Just a Thank You

The first thing Arthur noticed when he got up that morning was that his rabbit was not by his side, staring at him inquisitively, black ears cocked at an odd angle to show it's curiosity. Instead, it was curled at his head, shivering. Worriedly, he poked it. It only curled into a tighter ball.

He didn't go out to run about the fields as usual. He stayed by the bed and watched his beloved pet. What was wrong with it? Why wouldn't it move? At frequent intervals, it made little squeaking noises of pain, trembling pathetically. He pet it's soft furry head in hopes of comforting it. Nothing was working. Nothing he did or said would get his rabbit to look up.

He started to panic by noon. What was wrong? Why wouldn't his cute little rabbit look up at him? Who could help? No one else kept rabbits as pets. They just ate them. And if he asked a healer, they would suggest blood letting or drilling a hole in his poor rabbit's skull, or something equally gruesome. He was near tears, before an idea struck him.

Francis would know what to do. He always did. And it didn't matter that the frog would gloat about it. No matter how many jokes and jabs at his pride Francis would make, laughing smoothly all the while, he would still help.

Determined now, he donned his green cape, tying it at the neck, before picking up his rabbit, cuddling it in his arms. Quickly. He had to find Francis lest something disastrous happened.

He ran through the castle, out into the woods, leaping over fallen logs and burbling creeks, arms wrapped securely around the bundle of white fur. The fields were a rippling sea of gold, the sun highlighting each strand of grass, making the splash of blue and red stand out even more obviously.

"Francis!" He called, pausing just a moment to catch his breath. The Frenchman turned, brushing his wind strewn hair from his face with a bright smile, a half finished daisy chain sitting in his lap.

"I was starting to worry something had happened to you when you weren't here this morning, mon petit lapin." His tone was a singsong and mocking one, and carefully distracted Arthur from the fact that Francis had said he was worried. About him.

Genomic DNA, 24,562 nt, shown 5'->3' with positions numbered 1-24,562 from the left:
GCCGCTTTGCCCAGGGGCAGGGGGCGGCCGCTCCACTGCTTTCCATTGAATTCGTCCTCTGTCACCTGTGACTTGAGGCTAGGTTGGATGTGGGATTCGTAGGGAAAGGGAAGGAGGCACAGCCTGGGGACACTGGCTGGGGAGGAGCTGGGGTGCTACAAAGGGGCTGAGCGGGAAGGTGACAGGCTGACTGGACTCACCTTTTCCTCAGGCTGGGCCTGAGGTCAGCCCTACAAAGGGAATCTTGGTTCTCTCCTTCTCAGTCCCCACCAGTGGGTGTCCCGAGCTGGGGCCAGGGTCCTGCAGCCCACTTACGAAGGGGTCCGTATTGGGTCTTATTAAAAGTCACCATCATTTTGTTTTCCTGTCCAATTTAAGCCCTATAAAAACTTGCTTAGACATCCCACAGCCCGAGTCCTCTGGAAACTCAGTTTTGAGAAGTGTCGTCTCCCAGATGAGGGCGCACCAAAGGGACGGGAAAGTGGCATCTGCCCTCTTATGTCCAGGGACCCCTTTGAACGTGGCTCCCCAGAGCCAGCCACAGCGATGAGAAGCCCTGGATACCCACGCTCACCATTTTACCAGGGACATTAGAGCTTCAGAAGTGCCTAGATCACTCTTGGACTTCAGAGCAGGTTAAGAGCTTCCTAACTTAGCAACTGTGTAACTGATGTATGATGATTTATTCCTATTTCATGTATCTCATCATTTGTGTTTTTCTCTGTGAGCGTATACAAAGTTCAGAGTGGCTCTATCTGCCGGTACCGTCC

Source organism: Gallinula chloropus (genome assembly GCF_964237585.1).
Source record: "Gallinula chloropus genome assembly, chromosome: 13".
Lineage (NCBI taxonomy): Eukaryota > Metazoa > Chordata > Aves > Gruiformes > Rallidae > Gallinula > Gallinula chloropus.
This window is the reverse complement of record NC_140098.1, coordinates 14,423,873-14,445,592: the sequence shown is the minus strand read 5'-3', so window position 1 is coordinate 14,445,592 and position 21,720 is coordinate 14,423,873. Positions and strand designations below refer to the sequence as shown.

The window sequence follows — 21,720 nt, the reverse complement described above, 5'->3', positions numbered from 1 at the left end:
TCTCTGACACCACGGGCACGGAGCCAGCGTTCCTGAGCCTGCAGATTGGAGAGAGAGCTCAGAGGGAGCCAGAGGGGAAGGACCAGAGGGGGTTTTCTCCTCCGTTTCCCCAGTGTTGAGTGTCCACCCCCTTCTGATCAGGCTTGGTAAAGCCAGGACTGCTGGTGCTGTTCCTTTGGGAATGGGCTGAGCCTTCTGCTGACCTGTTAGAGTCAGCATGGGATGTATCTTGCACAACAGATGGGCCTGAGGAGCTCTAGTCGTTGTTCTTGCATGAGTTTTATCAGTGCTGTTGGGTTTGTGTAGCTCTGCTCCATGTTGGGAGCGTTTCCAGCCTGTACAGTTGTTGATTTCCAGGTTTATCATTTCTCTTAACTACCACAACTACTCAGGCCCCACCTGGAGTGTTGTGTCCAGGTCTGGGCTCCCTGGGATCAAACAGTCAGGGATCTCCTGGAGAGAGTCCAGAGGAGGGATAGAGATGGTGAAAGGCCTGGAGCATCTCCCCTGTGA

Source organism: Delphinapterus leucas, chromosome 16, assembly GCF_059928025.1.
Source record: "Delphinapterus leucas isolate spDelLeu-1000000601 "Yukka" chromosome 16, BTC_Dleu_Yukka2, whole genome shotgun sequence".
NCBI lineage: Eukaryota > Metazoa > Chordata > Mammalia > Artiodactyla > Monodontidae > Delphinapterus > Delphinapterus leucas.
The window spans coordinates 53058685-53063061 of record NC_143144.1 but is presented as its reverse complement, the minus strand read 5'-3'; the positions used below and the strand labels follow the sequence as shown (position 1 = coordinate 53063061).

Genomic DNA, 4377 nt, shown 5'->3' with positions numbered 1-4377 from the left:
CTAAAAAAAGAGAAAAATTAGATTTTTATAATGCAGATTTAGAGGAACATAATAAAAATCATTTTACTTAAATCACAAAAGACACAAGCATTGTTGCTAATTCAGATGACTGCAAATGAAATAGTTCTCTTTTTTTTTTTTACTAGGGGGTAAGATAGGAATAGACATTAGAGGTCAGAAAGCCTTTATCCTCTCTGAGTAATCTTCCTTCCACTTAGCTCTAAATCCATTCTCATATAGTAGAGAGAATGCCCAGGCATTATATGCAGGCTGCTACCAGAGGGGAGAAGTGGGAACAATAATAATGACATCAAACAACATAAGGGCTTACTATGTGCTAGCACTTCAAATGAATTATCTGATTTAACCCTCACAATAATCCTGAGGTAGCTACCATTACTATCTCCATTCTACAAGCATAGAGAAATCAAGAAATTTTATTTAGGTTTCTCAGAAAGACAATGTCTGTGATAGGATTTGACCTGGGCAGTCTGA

"Stop calling me that in your stupid language, you idiot." He hissed. Movement in his arms reminded him of why he'd come in the first place. Blushing, he held out the rabbit. Francis gave him a confused look, blue eyes taking in his disheveled appearance almost knowingly, taking note that underneath his cape, he was still wearing his night clothes.

"He's sick." Arthur finally admitted. Francis studied the rabbit carefully. His soft hums of understanding didn't make him feel any better. "I don't know what happened! He was just fine yesterday and then this morning he wouldn't get up and–!" Arthur had to stop himself before a sob escaped. He felt stupid, crying in front of Francis. He was expecting the older nation to say something, make fun of him.

That's not what he got.

Francis smiled gently at him, brushing his fingers through his hair affectionately. It was a touch reserved for special occasions only, otherwise, the French pervert wasn't allowed to touch him. For once, Arthur didn't jerk away from the touch, just sniffled quietly and scrubbed away the tears that had managed to slide down his cheeks.

"What did he eat yesterday?" Arthur looked up at Francis curiously, momentarily distracted from his despair.

"Eat? Well, he had some of my sweets cause I wanted to share, and I gave him some of my wine because he's never had it before. And he ate his grass like usual." The sound of smooth laughter floated over the field, just as Arthur had expected it to. Only he didn't mind the sound as much because it was a kind sound, and had no mocking ring to it. Francis was smiling kindly.

"Mon petit lapin, your bunny just has a stomach ache. Bunnies weren't meant to eat sweets and drink wine." With one last affectionate brush of hair, Francis handed his rabbit back to him. "Just leave him be, and he will be fine by tomorrow."

Arthur smiled brightly at the news, relief flooding through his body and washing out the concern that had sunken to the pit of his stomach like a stone. On a spur of the moment, Arthur grabbed the collar of Francis' dress, pulling him down. He still had to stand on his tiptoes to reach. It didn't cross his mind to think about what he was about to do.

Shyly, uncertainly, he pressed their lips together for what felt like eternity, it was only a brief moment. Around them, the sun shined as bright as ever, and the wind tousled their hair. He rocked back from his tip toes, his face hot and red. A beautiful smile was spreading over the Frenchman's face, his eyes glittering with pure joy.

"You stupid frog, don't read too deeply into that! It was just a thank you! For my bunny! Don't go around saying I'm in love with you or whatever. Cause I'm not!"

Having made his point perfectly clear, Arthur turned away with a childish pout and a huff. He didn't see the way Francis delicately touched his lips, still grinning gleefully. As he started his way back home, he tossed a single soft 'thank you' over his shoulder, hoping Francis hadn't heard it at all.

Francis smiled, going back to braiding daisy chains. "You're welcome, mon petit lapin."